34:2 Pedagogy Section
Which One is the “Right” Tuba?
By Alessandro Fossi, ITEA Journal Editorial Advisor
Tuba Teacher at R. Calabria Conservatory (Italy); B&S artist
Which one is the “right” tuba? How many times have you asked yourselves this question? And how many times do you find a different solution?
Finding the “right” tuba, or, rather, the better solution for our selves is not so easy and some times takes years. There are a lot of different parameters to consider, and, probably, one of the most important is the sound. It is our signature from the first to the last note we are going to play.
Each tuba produces a different tone color and our goal is to find the one that will reproduce the sound we have imagined in our head; it seems to be easy…but it is not!
Try to hear a very rich and powerful sound, yet bright and with a strong projection. Try to reproduce this sound with an instrument that has a very dark and heavy sound for its nature, and you will forever run in a circle.
As a rough analogy, it is like using red paint for our portrait while what is actually needed is blue paint. There is nothing wrong with the red, but we need the blue!
Be guided by your instrument, and you will never miss the target. But, if the final result is something different from what you were looking for, a different tool should be considered with hopes of realizing the sound originally imagined.
So, what keyed instrument should be our tool? Have you ever thought that your imaginary sound could be better reproduced on a tuba with a different key than yours?
Be open to every option! Most of the time professionals use CC and F tubas, and, if we are on the market for an orchestral position, we want to fire with the same gun (often a BIG GUN!). Isn’t this true? This approach sometimes drives us in the wrong way because we stop looking for what is better for us. And, if we use different instruments from the masses, we feel out of fashion. This is WRONG!
Today we can find hundreds of different tubas and different mouthpieces, but too often we start the process of getting a tuba from the wrong perspective: we first choose an instrument by its brand, and then we try to ignore the sound we originally imagined in our head. Obviously, greater success can come from trying a variety of models, hopefully maybe recording your self on each model. This is the ultimate solution in selecting a model, and only at this point can we decide which will fit the imagined sound in our head.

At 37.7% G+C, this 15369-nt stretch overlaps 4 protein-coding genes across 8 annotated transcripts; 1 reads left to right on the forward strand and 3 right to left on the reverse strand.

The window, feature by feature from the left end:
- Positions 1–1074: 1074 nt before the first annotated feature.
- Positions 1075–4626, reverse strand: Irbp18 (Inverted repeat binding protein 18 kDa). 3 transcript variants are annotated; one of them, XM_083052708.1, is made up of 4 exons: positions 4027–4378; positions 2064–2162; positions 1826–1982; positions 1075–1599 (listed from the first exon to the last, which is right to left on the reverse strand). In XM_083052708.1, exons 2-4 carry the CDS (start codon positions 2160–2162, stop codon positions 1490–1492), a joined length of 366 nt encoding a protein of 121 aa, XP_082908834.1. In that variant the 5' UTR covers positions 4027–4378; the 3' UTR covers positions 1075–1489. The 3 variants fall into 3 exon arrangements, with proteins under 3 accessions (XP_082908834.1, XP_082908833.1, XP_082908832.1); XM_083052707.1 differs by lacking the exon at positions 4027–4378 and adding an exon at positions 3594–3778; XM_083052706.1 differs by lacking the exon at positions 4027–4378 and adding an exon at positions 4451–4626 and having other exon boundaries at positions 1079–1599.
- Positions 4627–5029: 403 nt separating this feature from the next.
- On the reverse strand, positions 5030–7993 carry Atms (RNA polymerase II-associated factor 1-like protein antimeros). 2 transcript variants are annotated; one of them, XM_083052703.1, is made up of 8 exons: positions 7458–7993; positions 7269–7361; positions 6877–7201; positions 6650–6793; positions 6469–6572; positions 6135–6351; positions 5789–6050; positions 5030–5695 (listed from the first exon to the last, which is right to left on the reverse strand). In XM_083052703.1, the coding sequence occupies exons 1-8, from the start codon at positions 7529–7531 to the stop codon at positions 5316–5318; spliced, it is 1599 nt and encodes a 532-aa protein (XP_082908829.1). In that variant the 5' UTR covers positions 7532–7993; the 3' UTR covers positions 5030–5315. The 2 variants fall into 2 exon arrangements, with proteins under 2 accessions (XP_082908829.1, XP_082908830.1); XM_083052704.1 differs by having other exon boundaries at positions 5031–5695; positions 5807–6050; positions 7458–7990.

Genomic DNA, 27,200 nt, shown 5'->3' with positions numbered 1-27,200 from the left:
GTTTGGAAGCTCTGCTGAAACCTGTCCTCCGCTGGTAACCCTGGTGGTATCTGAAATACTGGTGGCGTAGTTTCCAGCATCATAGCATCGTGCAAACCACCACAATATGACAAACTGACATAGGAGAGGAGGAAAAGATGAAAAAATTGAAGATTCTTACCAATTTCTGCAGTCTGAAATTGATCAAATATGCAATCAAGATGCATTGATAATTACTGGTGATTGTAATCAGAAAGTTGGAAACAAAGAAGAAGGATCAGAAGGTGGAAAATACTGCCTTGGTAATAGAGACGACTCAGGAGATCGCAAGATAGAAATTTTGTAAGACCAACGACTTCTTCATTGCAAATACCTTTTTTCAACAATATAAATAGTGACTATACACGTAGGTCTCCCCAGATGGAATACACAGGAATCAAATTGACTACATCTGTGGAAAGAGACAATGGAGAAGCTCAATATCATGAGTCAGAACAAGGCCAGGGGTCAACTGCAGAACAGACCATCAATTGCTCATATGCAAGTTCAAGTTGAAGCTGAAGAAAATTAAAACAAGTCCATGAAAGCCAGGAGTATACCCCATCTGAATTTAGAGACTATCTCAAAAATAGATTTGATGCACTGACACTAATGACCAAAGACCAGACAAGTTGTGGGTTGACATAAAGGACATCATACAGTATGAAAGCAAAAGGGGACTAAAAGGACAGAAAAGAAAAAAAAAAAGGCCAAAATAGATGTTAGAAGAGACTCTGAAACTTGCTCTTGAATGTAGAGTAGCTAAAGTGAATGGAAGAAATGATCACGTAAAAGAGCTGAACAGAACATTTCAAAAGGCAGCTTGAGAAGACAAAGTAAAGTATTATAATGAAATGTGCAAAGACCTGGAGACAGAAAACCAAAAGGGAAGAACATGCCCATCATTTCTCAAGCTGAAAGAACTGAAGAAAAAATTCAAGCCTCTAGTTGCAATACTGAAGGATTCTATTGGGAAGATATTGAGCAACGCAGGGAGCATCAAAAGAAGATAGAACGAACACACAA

So we have tubas in every size and key key, piston or rotary, from three to six valves, every kind of plating, bore size, and whatever else we desire. But, all the same, sometimes it is not enough to simply be guided by each desire or option alone, there is another variable to consider. And, for me it was the most important: the ergonomics of an instrument.
Don’t underestimate this factor. A good posture is very important, a necessity if you will, for optimizing our performance.
So what makes a tuba more or less comfortable (ideally ergonomic for a particular body type)?
First, this important consideration is dominated by the position of the mouthpiece and therefore the position of the lead pipe. Second is the position of the machine (pistons or rotors), which means the position of our hand.
Once we hold the instrument in position and have considered these two reference points, we will have a third factor: the angle of the mouthpiece to our embouchure.
Ergonomics eventually became the first parameter I considered. Yes! Absolutely the first before thinking of sound, key, or brand. Like all sports that provide the use of a tool (a racing bike for example) the most important thing is the biomechanical test, that is a test to find our correct position to express the maximum efficiency with less work .
A good posture promotes an easy, more efficient and effective breathing process, and this is the first goal. With a good breath we can produce a rich vibration. If the mouthpiece is in a naturally, comfortable position, then we can concentrate on the quality of the sound.
I have had students that were able to produce a good vibration on the mouthpiece but weren’t able to sound good on their tuba simply because they had a bad posture, and the mouthpiece was invariably at a strange angle. I suggested that they try to hold their instrument in a different position, and, if it doesn’t work, to try a different (more comfortable) tuba. Most every time, the problem was rectified.
Sometime it’s possible to correct the posture using the same instrument. However, otherwise, it’s important to be open to trying a different instrument. When I was on the market for a new tuba, I found most of the models quite close but not enough for my correct or ideal posture. To resolve such problems we can ask a good craftsman to modify the position of the lead pipe and adjust the angle of the mouthpiece. But, believe me, I learned this to be my prejudice. When one thing is modified others things could change, and sometimes this is not for the better.
The most important thing I suggest is to consider the ergonomics as a predominant factor when selecting a tuba. You will use this tuba for a long time, and at the onset it is better if the “racing bike” selected is the most comfortable and the one that will best serve as a tool for expressing ourselves at the top…before “backaches” of sorts tell us that it is not!